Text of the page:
In its early days, New Zealand was plagued by conflict between its indigenous people and the ruling British government, according to Bain Attwood, a visiting professor of history at Harvard University.
Attwood said his findings on the Māori, the indigenous people of New Zealand, and their relationship with the British government represent the “perennial question in the British imperial historiography.” He said the issues between these two groups stem from their disparate levels of access to the legal system.
“The British sovereignty withheld legal discourse as a resource drawn upon to get leverage over the indigenous peoples,” Attwood said.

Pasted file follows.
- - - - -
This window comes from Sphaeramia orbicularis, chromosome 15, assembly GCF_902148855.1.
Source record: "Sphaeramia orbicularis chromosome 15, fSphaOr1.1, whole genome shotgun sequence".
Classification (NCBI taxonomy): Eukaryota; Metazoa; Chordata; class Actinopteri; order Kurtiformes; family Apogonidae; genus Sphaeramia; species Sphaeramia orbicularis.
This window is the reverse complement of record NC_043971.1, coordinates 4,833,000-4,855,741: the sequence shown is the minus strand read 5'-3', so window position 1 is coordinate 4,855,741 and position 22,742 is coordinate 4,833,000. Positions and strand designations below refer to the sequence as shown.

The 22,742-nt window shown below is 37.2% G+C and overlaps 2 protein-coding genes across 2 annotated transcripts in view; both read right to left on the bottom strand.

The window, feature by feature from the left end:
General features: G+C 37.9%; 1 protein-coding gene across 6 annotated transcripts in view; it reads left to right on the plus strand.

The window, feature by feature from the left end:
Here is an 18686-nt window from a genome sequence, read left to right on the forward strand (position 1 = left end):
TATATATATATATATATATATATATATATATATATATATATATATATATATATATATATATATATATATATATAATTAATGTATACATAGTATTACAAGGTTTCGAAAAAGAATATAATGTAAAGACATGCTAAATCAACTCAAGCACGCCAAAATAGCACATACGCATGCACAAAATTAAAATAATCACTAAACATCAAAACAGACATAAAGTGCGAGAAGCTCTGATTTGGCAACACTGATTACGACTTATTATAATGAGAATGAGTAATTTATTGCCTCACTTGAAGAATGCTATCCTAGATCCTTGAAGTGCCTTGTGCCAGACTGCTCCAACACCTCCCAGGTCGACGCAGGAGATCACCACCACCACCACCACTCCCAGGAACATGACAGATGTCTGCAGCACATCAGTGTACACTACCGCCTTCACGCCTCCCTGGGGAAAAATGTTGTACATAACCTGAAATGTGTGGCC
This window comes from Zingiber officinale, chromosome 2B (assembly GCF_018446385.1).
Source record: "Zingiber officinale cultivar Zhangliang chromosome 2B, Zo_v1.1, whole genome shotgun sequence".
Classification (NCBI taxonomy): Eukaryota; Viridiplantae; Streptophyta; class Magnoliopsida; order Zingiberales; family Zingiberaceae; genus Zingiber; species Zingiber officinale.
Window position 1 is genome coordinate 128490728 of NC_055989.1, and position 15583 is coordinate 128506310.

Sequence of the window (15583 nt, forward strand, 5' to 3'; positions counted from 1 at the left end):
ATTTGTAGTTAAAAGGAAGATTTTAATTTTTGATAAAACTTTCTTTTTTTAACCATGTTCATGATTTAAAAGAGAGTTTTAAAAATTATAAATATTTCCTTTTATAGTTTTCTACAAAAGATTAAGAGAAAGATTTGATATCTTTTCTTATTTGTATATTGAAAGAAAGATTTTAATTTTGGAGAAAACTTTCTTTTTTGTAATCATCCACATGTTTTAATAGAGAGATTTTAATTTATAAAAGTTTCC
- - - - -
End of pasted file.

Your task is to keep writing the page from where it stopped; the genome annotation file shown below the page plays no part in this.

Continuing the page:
Up until the 20th century, Māori people were rarely recognized as legal owners of much of the New Zealand landscape — an injustice Attwood puts at the center of his research.
Attwood said many historians question whether British leaders’ vernacular helped trick the Māori tribes into signing an unfair treaty. Though some question the Māori’s understanding of the treaty, and of the concept of sovereignty as a whole, Attwood said answers are indefinite because there is little historical proof to support a given interpretation of what happened. Attwood also said the British downplayed the Māori’s strong military power.
The Māori people have flourished as time has passed, according to Attwood. In 1769, only about 100,000 Māori people filled New Zealand territory. With the weakening of British power, the Māori people have grown to account for 15 percent of today’s New Zealand population.